The media reporting on the so-called reinterpretation has reflected a profound misunderstanding of the constitutional effect of the Cabinet resolution ever since it was issued last summer. The press has typically stated that the meaning of Article 9 had been “changed” or “revised” by the Cabinet resolution. That is simply wrong as a matter of law. It is important that the media understand that the Constitution was not amended or changed in any way by the Cabinet resolution, and that laws must continue to be judged against long established interpretations of Article 9. Otherwise, misleading and mistaken reporting on the issue could contribute to making an illegitimate attempt at reinterpretation a de facto amendment. … Read more…

Re-Examining the ‘Myths’ About Japan’s Collective Self-Defense Change

(Co-authored with Bryce Wakefield – published in The Asia-Pacific Journal: Japan Focus, Sept. 8, 2014)

In a recent article in the Diplomat, Michael Green and Jeffrey Hornung claimed that critics of the Abe government’s “reinterpretation” of Japan’s constitution, to end the ban on the use of force for the purposes of collective self-defense, were “basing their opposition on myths about the change.” This allegation that resistance to the “reinterpretation” of Article 9 is based on nothing but “myths” is increasingly heard, and so it is worth examining their arguments, and the so-called myths that they purport to dismiss.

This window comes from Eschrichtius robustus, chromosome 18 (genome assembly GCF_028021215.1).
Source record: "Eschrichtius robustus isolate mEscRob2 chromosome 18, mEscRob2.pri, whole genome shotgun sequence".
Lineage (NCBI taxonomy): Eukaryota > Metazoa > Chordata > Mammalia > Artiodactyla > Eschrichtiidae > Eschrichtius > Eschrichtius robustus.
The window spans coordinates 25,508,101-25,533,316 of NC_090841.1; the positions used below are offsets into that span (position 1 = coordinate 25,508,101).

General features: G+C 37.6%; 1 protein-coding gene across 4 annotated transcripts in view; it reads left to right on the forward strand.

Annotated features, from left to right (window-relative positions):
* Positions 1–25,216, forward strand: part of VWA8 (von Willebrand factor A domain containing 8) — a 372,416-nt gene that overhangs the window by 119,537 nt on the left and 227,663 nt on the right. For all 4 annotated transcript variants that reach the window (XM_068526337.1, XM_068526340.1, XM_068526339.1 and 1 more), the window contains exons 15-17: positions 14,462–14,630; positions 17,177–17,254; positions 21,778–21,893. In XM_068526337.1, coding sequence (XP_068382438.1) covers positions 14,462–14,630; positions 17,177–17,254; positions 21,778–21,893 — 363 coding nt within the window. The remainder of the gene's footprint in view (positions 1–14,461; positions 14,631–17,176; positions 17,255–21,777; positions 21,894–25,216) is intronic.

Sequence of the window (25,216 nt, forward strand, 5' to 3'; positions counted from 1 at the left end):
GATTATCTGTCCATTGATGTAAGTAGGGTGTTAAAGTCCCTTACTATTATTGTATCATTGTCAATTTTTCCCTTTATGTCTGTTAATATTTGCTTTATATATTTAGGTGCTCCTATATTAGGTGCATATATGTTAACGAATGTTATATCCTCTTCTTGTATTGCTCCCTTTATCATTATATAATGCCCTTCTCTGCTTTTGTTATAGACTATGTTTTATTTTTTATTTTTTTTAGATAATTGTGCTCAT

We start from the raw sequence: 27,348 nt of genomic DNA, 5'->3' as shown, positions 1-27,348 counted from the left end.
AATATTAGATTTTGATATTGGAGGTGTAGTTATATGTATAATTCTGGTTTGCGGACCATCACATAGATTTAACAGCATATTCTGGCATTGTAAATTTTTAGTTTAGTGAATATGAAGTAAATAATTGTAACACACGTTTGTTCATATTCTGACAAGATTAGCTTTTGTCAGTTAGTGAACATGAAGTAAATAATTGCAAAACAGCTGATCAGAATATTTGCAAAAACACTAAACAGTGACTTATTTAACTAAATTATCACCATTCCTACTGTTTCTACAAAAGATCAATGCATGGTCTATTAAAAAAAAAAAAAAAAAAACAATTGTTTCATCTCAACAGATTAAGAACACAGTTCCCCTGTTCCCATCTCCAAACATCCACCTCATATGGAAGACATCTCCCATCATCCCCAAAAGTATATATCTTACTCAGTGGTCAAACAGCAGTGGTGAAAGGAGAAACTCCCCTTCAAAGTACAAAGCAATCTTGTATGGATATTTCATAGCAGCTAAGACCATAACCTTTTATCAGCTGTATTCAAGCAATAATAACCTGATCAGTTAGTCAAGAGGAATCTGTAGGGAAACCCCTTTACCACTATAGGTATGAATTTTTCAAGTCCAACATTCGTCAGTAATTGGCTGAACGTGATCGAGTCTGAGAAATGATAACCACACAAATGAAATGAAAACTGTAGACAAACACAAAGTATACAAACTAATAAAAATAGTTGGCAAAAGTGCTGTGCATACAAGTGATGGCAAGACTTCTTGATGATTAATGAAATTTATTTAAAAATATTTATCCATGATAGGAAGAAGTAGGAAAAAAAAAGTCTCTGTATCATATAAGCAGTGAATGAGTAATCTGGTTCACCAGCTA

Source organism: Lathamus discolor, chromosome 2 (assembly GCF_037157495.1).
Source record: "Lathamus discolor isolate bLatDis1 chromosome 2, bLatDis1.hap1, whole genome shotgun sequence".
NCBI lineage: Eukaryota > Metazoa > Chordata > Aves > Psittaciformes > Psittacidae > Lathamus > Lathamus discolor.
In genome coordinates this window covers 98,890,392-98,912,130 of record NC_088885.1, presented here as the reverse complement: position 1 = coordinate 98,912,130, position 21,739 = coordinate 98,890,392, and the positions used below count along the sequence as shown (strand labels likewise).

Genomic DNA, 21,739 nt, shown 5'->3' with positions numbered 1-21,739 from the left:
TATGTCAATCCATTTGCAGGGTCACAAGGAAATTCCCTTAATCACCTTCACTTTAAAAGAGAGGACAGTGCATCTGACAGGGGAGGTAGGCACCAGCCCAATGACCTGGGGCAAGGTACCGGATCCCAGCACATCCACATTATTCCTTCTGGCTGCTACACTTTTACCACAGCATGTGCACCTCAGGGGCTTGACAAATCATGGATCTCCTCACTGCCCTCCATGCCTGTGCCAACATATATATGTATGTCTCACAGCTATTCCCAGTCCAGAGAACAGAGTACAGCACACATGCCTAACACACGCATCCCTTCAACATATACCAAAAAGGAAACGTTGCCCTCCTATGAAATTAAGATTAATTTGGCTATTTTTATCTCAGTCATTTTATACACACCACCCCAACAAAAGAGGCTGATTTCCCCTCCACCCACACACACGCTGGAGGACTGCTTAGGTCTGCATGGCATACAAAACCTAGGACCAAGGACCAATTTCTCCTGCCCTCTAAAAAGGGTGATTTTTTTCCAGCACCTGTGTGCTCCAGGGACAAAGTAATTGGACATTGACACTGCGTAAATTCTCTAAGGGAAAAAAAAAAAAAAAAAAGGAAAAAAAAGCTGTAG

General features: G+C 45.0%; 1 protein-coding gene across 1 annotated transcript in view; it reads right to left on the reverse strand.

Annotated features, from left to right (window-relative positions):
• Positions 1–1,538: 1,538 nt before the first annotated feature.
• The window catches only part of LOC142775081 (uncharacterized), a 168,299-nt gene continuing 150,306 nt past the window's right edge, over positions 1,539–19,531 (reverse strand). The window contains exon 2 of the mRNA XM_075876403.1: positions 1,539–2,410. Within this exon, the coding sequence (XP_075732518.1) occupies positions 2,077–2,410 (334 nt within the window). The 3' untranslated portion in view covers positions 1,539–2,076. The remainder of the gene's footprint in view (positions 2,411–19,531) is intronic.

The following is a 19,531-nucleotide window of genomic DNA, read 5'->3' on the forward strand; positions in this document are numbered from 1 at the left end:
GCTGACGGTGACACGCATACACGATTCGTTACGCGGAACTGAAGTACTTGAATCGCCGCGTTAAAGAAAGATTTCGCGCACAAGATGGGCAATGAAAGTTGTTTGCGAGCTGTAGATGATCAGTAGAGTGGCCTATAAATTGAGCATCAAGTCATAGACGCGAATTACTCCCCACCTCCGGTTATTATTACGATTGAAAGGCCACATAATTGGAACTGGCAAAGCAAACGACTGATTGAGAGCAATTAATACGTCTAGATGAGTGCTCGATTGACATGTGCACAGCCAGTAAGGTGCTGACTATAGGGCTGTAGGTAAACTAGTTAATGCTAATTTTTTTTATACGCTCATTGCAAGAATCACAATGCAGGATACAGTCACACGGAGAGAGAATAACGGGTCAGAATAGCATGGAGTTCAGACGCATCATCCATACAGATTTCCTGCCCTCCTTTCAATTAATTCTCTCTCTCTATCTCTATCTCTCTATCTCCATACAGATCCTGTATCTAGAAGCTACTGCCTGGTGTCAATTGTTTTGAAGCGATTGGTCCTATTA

Green and Hornung argued that the changes to be made through the “reinterpretation” were actually slight and that the immediate implications were far less problematic than alleged. There is a grain of truth to this as it relates to imminent strategic consequences, but it also misses the essential point. Yes, at least in the short term, changes to the roles and the missions of the nation’s Self Defense Forces resulting from “reinterpretation” will probably be modest; and yes, the changes will not likely lead to militarism, regional adventurism, or various other scenarios that the article examines and dismisses. But this focus on the intended policy shifts misses the far more significant issues raised both by the unconstitutional nature of the move and the possible longer-term and profound systemic ramifications of the “reinterpretation.”

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 The Hyuga – DDH 16 – Hyuga class helicopter destroyer (credit-World Politics News Review)

It is precisely because the immediate strategic implications of the Abe Cabinet’s announcement will probably be relatively modest that the implications for constitutional practice in Japan should be the focus of the debate. Perhaps the changing strategic environment in Asia will require Japan to consider relaxing some of the constraints imposed by Article 9. However, so fundamental a change to the nation’s constitution should only come after broad debate and pursuant to formal amendment procedures as provided for in the constitution. As explained below, the so-called “reinterpretation” process has in fact weakened constitutionalism, the rule of law, and fundamental principles of democracy in Japan, an argument that Green and Hornung, and many other defenders of the “reinterpretation”, never seriously address. In short, the harm is to the Constitution, and so focus on strategy is no answer.

Let us re-examine some of the “myths” that Green and Hornung so quickly dismiss. … Read more…